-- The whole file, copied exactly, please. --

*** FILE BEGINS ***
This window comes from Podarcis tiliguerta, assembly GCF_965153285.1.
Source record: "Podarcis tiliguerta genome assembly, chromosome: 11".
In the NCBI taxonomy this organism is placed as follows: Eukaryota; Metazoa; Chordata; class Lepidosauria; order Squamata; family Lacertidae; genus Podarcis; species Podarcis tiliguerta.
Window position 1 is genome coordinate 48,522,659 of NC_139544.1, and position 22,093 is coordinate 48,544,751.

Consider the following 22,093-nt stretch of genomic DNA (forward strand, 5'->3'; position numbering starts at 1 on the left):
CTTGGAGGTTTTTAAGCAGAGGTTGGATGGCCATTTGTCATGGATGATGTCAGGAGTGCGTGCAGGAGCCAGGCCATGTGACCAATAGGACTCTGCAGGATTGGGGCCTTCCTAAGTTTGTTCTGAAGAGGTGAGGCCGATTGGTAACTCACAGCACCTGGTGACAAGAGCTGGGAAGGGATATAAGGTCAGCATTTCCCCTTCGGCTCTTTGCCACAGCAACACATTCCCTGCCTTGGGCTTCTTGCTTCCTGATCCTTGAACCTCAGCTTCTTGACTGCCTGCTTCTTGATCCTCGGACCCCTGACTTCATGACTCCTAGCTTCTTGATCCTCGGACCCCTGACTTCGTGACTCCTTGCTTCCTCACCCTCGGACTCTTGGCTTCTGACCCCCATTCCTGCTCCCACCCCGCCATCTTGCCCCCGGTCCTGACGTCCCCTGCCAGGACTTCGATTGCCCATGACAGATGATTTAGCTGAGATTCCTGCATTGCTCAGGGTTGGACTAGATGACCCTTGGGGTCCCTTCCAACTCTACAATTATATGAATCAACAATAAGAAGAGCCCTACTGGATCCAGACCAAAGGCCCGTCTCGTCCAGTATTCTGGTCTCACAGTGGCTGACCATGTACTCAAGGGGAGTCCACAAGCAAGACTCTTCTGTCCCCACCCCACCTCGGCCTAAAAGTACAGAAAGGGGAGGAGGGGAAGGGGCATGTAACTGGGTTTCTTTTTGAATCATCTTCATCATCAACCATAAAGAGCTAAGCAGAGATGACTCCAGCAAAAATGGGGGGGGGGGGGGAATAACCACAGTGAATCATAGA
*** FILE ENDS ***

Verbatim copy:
This window comes from Podarcis tiliguerta, assembly GCF_965153285.1.
Source record: "Podarcis tiliguerta genome assembly, chromosome: 11".
In the NCBI taxonomy this organism is placed as follows: Eukaryota; Metazoa; Chordata; class Lepidosauria; order Squamata; family Lacertidae; genus Podarcis; species Podarcis tiliguerta.
Window position 1 is genome coordinate 48,522,659 of NC_139544.1, and position 22,093 is coordinate 48,544,751.

Consider the following 22,093-nt stretch of genomic DNA (forward strand, 5'->3'; position numbering starts at 1 on the left):
CTTGGAGGTTTTTAAGCAGAGGTTGGATGGCCATTTGTCATGGATGATGTCAGGAGTGCGTGCAGGAGCCAGGCCATGTGACCAATAGGACTCTGCAGGATTGGGGCCTTCCTAAGTTTGTTCTGAAGAGGTGAGGCCGATTGGTAACTCACAGCACCTGGTGACAAGAGCTGGGAAGGGATATAAGGTCAGCATTTCCCCTTCGGCTCTTTGCCACAGCAACACATTCCCTGCCTTGGGCTTCTTGCTTCCTGATCCTTGAACCTCAGCTTCTTGACTGCCTGCTTCTTGATCCTCGGACCCCTGACTTCATGACTCCTAGCTTCTTGATCCTCGGACCCCTGACTTCGTGACTCCTTGCTTCCTCACCCTCGGACTCTTGGCTTCTGACCCCCATTCCTGCTCCCACCCCGCCATCTTGCCCCCGGTCCTGACGTCCCCTGCCAGGACTTCGATTGCCCATGACAGATGATTTAGCTGAGATTCCTGCATTGCTCAGGGTTGGACTAGATGACCCTTGGGGTCCCTTCCAACTCTACAATTATATGAATCAACAATAAGAAGAGCCCTACTGGATCCAGACCAAAGGCCCGTCTCGTCCAGTATTCTGGTCTCACAGTGGCTGACCATGTACTCAAGGGGAGTCCACAAGCAAGACTCTTCTGTCCCCACCCCACCTCGGCCTAAAAGTACAGAAAGGGGAGGAGGGGAAGGGGCATGTAACTGGGTTTCTTTTTGAATCATCTTCATCATCAACCATAAAGAGCTAAGCAGAGATGACTCCAGCAAAAATGGGGGGGGGGGGGGAATAACCACAGTGAATCATAGA